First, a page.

“Guardians of the Forest”: an all Indigenous women fire brigade is trained in Tocantins State


“We have a huge barrier to deal with: sexism. Some people think they shouldn't count on women because we are not capable, but they are wrong. We can run a house, take care of our kids, and do five or six things at the same time. Now they believe in us. They've given us visibility and recognition,” says Vanessa Xerente, 32, who lives at the Cachoeirinha village.


Vanessa belongs to the Xerente Indigenous group, and lives in Tocantínia (in the middle western state of Tocantins). She is part of a group of 29 volunteers who completed the first firefighting training program specifically aimed at women. The course topics included environmental education, fire behavior, organization, and safety, as well as controlled fire and mobilization techniques.


The training program was held between August 18 and 20 by the Brazilian Institute for the Environment and Renewable Natural Resources (PREVFOGO/IBAMA), in partnership with the US Forest Service (USFS) and the Association of Xerente Fire Brigades (ABIX). USAID/Brazil supported the activity under Brazil's Forest Management and Fire Prevention Program. 

This initiative is part of an effort by ABIX to review the role of Indigenous women in environmental and social actions, making sure they are fully engaged and empowered. Traditionally, Xerente women – as in many other Indigenous groups – devote their time to household chores, such as cooking, and taking care of their house and family.

“There was a demand from women to be more actively engaged, and we thought of empowering them. The places filled very quickly. In many aspects, women are better qualified than men: they are more sensitive and organized, and are very good at teaching and educating, as this is a role they are used to playing in their communities,” says Pedro Paulo Xerente, president of ABIX.

For Marcelo Siqueira de Oliveira, USFS Forest Fire consultant and one of the teachers, the trainees’ dedication and engagement was exemplary.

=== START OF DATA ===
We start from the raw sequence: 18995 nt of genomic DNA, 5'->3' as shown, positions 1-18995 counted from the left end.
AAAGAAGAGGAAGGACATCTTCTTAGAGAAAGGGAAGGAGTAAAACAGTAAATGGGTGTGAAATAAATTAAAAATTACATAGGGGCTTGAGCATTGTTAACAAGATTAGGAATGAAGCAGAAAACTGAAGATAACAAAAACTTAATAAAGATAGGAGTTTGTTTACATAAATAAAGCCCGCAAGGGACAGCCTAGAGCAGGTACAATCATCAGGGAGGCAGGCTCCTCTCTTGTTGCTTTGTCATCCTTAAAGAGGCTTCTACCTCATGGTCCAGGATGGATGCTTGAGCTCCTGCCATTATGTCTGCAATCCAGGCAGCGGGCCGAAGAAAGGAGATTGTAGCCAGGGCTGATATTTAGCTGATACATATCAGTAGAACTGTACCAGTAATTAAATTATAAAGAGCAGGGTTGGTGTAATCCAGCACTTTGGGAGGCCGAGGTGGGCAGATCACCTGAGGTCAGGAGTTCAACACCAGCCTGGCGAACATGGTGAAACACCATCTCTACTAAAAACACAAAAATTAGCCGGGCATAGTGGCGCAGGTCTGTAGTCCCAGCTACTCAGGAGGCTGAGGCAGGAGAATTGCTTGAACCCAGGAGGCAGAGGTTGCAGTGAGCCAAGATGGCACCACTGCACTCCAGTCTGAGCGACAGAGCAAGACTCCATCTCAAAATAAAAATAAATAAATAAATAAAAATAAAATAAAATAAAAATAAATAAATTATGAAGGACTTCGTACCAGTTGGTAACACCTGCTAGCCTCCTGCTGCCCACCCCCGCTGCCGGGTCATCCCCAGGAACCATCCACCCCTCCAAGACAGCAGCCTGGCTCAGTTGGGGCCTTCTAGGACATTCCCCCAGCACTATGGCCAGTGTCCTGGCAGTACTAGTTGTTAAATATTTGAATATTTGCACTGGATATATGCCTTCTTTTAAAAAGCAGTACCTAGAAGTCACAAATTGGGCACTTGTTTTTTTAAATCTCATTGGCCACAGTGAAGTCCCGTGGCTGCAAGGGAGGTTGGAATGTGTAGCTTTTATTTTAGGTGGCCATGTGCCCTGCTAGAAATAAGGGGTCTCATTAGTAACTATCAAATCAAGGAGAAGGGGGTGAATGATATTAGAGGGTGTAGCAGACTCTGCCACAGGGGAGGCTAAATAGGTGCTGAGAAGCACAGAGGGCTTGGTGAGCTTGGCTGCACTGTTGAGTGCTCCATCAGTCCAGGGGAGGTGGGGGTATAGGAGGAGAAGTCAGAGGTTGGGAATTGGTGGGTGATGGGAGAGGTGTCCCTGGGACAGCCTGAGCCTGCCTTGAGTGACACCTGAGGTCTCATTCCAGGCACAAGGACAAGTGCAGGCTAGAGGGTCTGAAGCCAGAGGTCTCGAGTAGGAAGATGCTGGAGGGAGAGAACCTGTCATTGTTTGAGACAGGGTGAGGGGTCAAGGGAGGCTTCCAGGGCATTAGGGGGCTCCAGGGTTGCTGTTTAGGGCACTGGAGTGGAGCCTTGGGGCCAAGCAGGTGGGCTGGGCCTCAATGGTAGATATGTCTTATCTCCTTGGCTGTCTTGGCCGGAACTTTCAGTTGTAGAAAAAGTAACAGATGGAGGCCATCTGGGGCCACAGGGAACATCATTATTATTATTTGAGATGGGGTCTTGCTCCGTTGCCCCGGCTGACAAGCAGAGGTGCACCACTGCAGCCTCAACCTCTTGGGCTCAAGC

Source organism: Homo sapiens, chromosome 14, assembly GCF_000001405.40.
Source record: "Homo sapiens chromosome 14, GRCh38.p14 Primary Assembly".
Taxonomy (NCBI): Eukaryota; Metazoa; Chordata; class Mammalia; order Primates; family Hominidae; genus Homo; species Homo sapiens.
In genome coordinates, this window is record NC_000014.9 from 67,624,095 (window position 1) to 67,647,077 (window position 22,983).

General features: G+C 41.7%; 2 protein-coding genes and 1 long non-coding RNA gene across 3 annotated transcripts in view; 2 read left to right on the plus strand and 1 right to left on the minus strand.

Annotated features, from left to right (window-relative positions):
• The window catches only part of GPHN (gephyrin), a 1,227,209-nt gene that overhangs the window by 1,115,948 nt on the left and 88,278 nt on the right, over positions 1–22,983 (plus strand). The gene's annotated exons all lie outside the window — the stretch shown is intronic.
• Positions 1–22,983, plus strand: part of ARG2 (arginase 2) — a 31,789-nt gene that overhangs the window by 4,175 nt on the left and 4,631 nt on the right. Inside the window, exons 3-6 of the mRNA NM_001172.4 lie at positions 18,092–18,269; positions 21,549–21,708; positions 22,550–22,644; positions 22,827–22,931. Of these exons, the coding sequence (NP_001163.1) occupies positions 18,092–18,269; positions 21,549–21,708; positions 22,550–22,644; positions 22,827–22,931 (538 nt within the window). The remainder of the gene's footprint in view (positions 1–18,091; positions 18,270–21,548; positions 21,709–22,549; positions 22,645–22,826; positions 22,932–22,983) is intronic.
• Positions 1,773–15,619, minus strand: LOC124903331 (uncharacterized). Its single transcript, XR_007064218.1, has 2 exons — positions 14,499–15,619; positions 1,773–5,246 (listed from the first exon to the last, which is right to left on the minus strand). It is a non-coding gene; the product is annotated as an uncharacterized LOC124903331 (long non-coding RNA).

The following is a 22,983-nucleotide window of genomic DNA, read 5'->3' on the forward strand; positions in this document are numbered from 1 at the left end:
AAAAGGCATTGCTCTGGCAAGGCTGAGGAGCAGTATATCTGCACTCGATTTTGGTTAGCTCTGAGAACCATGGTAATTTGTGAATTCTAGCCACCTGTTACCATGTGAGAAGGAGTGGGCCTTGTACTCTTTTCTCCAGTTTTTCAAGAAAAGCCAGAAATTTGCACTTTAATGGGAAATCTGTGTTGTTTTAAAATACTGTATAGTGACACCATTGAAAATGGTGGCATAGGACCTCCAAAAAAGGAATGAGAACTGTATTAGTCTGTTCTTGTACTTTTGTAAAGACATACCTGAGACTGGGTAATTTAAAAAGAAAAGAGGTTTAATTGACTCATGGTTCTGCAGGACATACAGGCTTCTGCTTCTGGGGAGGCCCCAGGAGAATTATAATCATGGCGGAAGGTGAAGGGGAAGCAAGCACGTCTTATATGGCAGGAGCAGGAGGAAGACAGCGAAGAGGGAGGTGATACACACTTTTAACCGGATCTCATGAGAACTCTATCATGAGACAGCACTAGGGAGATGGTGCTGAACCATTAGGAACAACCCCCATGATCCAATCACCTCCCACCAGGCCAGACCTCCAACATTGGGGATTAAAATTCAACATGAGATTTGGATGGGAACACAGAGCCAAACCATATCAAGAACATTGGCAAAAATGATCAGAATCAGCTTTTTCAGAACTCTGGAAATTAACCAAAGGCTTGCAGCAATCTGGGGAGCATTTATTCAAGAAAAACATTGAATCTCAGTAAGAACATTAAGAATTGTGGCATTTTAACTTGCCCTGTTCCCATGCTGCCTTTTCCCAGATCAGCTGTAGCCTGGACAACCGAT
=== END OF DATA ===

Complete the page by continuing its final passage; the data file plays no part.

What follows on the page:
“They proved to be tough and strong, much more so than many men. We were surprised by how well they completed some tasks, like opening a defense line with a hoe. The quality of their work was very good,” he added. The program also had another instructor, Bolivar Xerente, who is Indigenous and also helped with the translation.

The female team will now reinforce the Xerente Fire Brigade, which already had 22 men trained as firefighters. The Brazilian Indigenous fire brigades have been mentioned in the same UN report that credited traditional peoples as “guardians of the forest”. 

Every year, during the dry season, the region is faced with a high number of hotspots and fires, which often reach the forest. 

“Our situation encouraged me to join a volunteer fire brigade. Thanks to this training, I will now be able to contribute even more to the environment – especially at a time when our land is consumed by fire, and we lack a clear environmental policy. At the end of the course, I made a commitment: to bring our communities and villages closer together, and show them the importance of not setting fires. When people destroy the forest, Mother Nature asks for help,” adds Vanessa.

In addition to strengthening the fire brigade, women will also play an important role as knowledge multipliers in their communities, leading on educational activities. “We are aware that only fighting forest fires will never be enough. We also have to fight the lack of information," says Pedro.